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Ten Lessons Learned:
Considerations for School Leaders When Implementing One-To-One Learning

Chris Toy

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Conclusions

As I reflected from my principal position on these ten lessons, it occurred to me that this article is not just about principals. It’s really about the leadership needed to move a group collaboratively toward a shared vision. I use the term leadership and not “the leader” purposefully because I realized that although the principal or leader is important, he or she cannot move the school toward the vision alone.

Each of the lessons enumerated above can serve to expand and support broader ownership and buy-in by the staff of the school. Empowering others to take a role in moving the vision forward is, or should be, the goal of the leader. Whether it’s modeling the use of a laptop to present information, ensuring everyone has access, setting consistent, clear, and reasonable expectations, or publicly advocating for the program, the principal’s application of these ten lessons will empower teachers to be leaders in implementing the initiative in their classrooms, in collaborating with their colleagues, and in talking with parents in the community.

Although the ten lessons for implementing one-to-one learning with technology relate directly to supporting effective implementation of a specific program, it is easy to see that all of these suggestions can be adapted or generalized to apply to any initiative for school change. To take it one step further, all can be applied to make teaching and learning in classrooms more effective, engaging, and relevant for all students.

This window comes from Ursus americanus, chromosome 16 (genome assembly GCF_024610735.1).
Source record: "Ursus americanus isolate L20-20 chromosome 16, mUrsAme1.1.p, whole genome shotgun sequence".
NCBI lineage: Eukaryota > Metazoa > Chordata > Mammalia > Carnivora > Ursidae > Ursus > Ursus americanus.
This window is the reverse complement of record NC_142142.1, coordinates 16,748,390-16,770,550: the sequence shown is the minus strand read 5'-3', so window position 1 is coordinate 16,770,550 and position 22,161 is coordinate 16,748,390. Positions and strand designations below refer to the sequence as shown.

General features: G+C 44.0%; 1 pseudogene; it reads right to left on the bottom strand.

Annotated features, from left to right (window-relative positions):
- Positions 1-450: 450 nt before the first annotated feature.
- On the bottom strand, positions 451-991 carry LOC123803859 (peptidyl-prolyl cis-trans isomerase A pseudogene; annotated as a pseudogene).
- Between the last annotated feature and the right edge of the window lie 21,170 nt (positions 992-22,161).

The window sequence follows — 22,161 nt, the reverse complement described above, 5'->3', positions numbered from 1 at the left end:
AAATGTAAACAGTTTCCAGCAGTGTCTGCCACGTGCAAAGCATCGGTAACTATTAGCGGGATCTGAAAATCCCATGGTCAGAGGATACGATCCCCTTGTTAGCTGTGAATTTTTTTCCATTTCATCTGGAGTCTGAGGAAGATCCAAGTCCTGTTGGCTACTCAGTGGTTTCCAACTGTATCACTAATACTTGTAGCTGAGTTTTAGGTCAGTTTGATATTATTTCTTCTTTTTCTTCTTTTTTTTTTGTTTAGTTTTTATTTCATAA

About the Living Article

References

Dean, K. (2002, November 11). Laptops not yet Maine-stream. Wired, 11. Retrieved March 22, 2008, from http://www.wired.com/culture/education/news/2002/11/56212

Lemke, C. & Martin, C. (2003). One-to-one computing in Maine: A state profile. Retrieved March 22, 2008, from http://www.k12blueprint.com/k12/blueprint/
cd/ME-Profile.pdf

Maine Education Policy Research Institute (2003). The Maine Learning Technology Initiative: Teacher, student, and school perspectives mid-year evaluation report. Retrieved March 22, 2008, from http://mainegov-
images.informe.org/mlti/articles/research/Mid-Year%20Evaluation2003.pdf

Silvernail, D. L. & Gritter, A. K. (2007). Maine’s middle school laptop program: Creating better writers. Retrieved March 22, 2008, from University of Southern Maine, Center for Education Policy, Applied Research, and Evaluation Web site: http://www.usm.maine.edu/cepare/Impact_on_Student_Writing_Brief.pdf

 

About the Author

christoy

Chris Toy is a graduate of Bowdoin College with an MAT from Brown University. Chris has worked with educators, children, and families as a university instructor, high school teacher, assistant principal, middle school principal, presenter, speaker, coach and consultant for more than 30 years. Chris works with Apple Computer in Canada and the United States as well as with the National Middle School Association, the New England League of Middle Schools, Maine Department of Education, and the Maine Association for Middle Level Education. His work reflects a strong belief that school leaders must model the values, attitudes, and skills they want to see in their students. More information about his activities can be found at www.christoy.net.

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Meridian: A Middle School Computer Technologies Journal
a service of NC State University, Raleigh, NC
Volume 11, Issue 1, 2008
ISSN 1097-9778
URL: http://www.ncsu.edu/meridian/win2008/
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